The successful local excision of benign liver tumors has fostered a more aggressive surgical approach to the excision of hepatic metastases of colorectal malignancies. During the first 2 or more years after the removal of a colorectal tumor, carcinoembryonic antigen (CEA) levels are measured every 3 months. When the CEA level begins to rise, recurrence must be considered. In the absence of proof of metastasis or recurrence in the rectum, colon, lung, or peritoneal cavity, a search is made for hepatic metastases. Imaging by CT, MRI, or PET scans is performed. Hepatic angiography is usually not necessary and has been replaced by CT or MRI with coronal reconstruction to define regional anatomy. Any evidence of liver metastases requires an evaluation of the number, size, and location of the metastases. It is hoped that none or only one or two solitary metastases will be verified in locations easily accessible to the surgeon. The age and general condition of the patient, as well as the size, number, and locations of metastases, are considered in making a decision to attempt curative resection. Given the sensitivity of modern imaging, “blind” abdominal exploration for rising CEA in the absence of radiographic abnormalities is discouraged. The patient should be fully informed and should participate in making a decision to reoperate. The patient should be made aware that a major portion of the liver may need to be excised. A residual of 20 percent or more of normal liver tissue remaining in the left lobe is essential for survival.
Perioperative antibiotics are given, and any blood deficiency is corrected. Studies should have ruled out metastases to the lungs and general peritoneal cavity insofar as possible.
A general anesthetic that has minimal potential to harm the liver is required.
The patient is placed flat on the table in a modest reverse Trendelenburg position.
The skin of the thorax and abdomen is prepared, since the incision may extend from over the lower sternum to below the umbilicus. Appropriate catheters are placed to provide ready access for the administration of blood, fluids, and medications and central venous pressures should be monitored.
A long right subcostal incision that extends across the midline as a bilateral subcostal incision with a midline extension to the xiphoid provides excellent exposure. Alternatively, a liberal midline incision extending from well above the xiphoid to or below the umbilicus may be used.
The extent of tumor involvement in the right lobe is verified by inspection of a bimanual palpation (Figure 1). The angiograms and imaging scans available in the operative room are reviewed to reconfirm the location of the lesion. In patients with colorectal metastases, it is essential to palpate and visualize the pouch of Douglas for metastases as well as the entire colon, small bowel, mesentery, omentum, and peritoneum. If there is suspicion of intraperitoneal spread, many surgeons will first view the peritoneal space with a diagnostic laparoscopy. Multiple seeding would cancel the procedure, although some prefer to excise or cauterize an occasional small metastasis and proceed with the liver section. The extent and location of all hepatic metastases is noted using ultrasound directly on the liver surface. Understanding the relationship of lesions in question with major vascular structures is essential to minimizing blood loss.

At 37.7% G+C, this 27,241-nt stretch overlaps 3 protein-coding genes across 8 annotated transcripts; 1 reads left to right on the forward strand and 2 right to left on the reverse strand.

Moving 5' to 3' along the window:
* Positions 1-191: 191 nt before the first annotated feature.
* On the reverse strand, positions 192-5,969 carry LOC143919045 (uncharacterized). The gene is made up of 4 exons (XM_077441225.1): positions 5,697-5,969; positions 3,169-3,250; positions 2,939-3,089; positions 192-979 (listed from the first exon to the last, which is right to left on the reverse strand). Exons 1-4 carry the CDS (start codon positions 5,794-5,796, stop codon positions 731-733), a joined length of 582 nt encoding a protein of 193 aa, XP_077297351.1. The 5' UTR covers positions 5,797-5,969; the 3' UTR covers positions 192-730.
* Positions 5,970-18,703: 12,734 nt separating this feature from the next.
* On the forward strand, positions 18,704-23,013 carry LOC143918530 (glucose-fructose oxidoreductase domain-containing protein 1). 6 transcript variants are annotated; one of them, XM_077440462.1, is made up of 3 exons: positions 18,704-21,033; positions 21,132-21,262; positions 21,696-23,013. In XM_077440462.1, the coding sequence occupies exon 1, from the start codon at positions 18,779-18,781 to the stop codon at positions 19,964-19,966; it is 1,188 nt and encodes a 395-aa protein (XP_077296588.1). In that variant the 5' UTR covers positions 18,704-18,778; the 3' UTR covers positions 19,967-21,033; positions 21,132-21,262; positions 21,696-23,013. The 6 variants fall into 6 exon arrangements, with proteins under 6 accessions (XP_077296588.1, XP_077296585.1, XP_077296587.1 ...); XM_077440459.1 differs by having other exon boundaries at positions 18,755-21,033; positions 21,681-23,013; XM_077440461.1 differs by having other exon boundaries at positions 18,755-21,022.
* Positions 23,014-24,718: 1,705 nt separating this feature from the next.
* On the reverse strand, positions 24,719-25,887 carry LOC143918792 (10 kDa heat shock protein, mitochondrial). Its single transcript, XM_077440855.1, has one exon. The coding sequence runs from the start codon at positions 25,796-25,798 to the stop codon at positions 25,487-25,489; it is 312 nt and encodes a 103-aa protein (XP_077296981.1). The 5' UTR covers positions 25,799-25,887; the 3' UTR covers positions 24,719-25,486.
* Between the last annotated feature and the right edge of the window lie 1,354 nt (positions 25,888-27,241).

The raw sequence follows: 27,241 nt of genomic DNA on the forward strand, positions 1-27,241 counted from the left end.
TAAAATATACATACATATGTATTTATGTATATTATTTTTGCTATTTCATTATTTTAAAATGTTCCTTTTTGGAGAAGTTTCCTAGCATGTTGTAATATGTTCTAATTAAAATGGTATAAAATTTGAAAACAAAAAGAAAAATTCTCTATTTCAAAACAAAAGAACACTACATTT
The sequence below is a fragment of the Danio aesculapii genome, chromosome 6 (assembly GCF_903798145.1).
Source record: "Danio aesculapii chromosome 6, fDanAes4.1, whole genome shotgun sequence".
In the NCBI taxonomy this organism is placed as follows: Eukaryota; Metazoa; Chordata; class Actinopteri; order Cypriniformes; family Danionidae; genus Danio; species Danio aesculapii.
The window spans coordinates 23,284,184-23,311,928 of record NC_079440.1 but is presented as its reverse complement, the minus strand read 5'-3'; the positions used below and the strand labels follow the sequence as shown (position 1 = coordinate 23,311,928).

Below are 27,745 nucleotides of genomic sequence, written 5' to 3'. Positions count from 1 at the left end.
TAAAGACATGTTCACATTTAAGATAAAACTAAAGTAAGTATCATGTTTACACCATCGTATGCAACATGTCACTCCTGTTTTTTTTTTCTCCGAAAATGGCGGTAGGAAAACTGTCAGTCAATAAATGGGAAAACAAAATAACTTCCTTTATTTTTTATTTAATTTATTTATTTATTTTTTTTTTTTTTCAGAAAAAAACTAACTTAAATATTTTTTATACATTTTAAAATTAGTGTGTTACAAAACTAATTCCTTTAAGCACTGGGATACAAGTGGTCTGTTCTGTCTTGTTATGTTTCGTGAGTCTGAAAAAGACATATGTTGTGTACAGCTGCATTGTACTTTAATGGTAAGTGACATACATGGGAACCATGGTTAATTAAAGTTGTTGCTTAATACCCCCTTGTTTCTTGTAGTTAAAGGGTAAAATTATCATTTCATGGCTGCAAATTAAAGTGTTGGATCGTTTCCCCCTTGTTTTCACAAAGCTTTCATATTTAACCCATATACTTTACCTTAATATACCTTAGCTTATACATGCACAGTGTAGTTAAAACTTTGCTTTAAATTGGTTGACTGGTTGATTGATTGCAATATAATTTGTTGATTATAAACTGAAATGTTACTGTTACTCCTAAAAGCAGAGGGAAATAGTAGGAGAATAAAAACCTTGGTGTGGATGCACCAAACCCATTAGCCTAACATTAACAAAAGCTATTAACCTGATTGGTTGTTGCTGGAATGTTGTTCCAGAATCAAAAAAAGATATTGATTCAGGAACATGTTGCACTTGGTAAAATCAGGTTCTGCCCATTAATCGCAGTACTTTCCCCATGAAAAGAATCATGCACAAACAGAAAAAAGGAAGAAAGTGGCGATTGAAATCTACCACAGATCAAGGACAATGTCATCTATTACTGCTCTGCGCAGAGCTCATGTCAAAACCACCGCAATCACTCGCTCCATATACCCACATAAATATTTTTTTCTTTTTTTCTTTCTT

The liver is mobilized by dividing the falciform and right triangular ligaments as well as freeing the liver posteriorly from the diaphragm (Figure 2). Some surgeons prefer not to cut the triangular ligament, as it provides stabilization and support for the left lobe. The cystic artery and cystic duct are ligated, and the gallbladder removed, since the gallbladder bed is the dividing line between the left and right lobes of the liver. The right hepatic duct is easier to visualize after removal of the gallbladder. A clear exposure of the right hepatic duct is essential to avoid interference with the area of bifurcation supplying the left hepatic duct.
The right hepatic duct is divided under clear vision and double-sutured with one or more transfixing sutures (Figure 3). After the right duct is divided, the variable arterial supply is exposed. The surgeon should at this time review imaging, alert to the possibility that the right hepatic artery may arise from the superior mesenteric artery. The right hepatic artery is ligated and divided (Figure 4). The left hepatic artery must be visualized to be certain it has not been obstructed or compromised in any way. Variations in the arterial blood supply between the right and left lobes of the liver should be remembered by the surgeon during the dissection in this area.
The right and left branches of the portal vein are clearly exposed before the right branch of the portal vein is doubly clamped with straight Cooley vascular clamps. Both ends of the portal vein are oversewn with a continuous 4-0 nonabsorbable suture. For additional security, the end of the proximal vein may be doubly closed with horizontal mattress sutures (Figure 5A). Alternatively, the right portal vein may be divided using a vascular stapler Figure 5B).
Special attention must be given to taking down the hilar plate, followed by freeing up the left hepatic duct, the left hepatic artery, and the left branch of the portal vein from the undersurface of the overlying liver. These vessels enter the liver near the falciform ligament. After the vessels and other structures are gently dissected away from the liver, a logical area is exposed for the division between the right lobe and the medial segment of the left lobe of the liver.